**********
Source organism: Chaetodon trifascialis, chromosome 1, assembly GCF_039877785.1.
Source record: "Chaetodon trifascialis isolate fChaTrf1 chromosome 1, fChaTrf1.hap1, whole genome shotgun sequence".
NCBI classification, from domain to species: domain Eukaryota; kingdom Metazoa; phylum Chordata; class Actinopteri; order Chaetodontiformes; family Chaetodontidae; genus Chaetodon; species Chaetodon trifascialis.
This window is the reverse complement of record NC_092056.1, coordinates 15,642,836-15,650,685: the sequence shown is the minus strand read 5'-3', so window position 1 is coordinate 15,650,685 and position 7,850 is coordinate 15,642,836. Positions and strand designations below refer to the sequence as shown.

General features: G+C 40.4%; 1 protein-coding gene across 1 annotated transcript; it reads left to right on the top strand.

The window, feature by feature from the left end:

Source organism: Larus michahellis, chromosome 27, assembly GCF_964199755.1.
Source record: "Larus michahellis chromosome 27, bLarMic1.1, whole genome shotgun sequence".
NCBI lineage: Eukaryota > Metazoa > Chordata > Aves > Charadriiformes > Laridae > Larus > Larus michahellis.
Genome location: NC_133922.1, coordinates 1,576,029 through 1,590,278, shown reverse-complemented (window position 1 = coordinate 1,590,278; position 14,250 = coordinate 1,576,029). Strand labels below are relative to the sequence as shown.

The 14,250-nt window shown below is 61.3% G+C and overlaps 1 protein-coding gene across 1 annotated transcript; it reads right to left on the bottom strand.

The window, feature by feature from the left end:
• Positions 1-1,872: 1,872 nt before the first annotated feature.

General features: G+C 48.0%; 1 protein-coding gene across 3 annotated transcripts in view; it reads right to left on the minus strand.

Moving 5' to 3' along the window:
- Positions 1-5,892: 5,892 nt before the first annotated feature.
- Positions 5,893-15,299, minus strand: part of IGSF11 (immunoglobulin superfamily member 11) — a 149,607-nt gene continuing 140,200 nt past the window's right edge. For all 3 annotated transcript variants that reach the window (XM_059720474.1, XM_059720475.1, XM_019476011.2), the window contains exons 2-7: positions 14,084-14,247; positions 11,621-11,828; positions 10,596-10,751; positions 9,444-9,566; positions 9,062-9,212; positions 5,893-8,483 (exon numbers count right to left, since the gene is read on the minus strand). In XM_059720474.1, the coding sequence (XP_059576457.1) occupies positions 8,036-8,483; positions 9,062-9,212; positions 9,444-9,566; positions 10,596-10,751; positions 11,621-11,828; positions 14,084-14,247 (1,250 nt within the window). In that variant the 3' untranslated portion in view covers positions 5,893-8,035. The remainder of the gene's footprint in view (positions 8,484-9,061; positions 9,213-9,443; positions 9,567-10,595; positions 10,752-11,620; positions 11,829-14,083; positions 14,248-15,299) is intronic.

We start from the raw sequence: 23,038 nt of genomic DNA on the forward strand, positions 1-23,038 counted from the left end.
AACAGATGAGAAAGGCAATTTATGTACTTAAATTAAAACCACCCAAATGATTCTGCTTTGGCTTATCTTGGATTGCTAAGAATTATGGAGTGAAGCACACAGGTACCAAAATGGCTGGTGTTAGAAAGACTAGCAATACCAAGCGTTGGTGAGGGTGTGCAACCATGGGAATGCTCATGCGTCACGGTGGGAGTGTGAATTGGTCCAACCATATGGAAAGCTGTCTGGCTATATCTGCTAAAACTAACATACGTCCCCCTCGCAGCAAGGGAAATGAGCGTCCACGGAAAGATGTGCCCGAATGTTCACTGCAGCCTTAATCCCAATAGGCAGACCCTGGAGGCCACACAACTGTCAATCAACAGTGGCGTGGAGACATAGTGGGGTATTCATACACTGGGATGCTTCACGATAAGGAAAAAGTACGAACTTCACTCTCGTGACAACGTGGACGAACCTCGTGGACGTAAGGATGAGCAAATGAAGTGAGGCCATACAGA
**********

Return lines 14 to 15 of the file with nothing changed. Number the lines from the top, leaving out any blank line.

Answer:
General features: G+C 48.0%; 1 protein-coding gene across 3 annotated transcripts in view; it reads right to left on the minus strand.

Moving 5' to 3' along the window: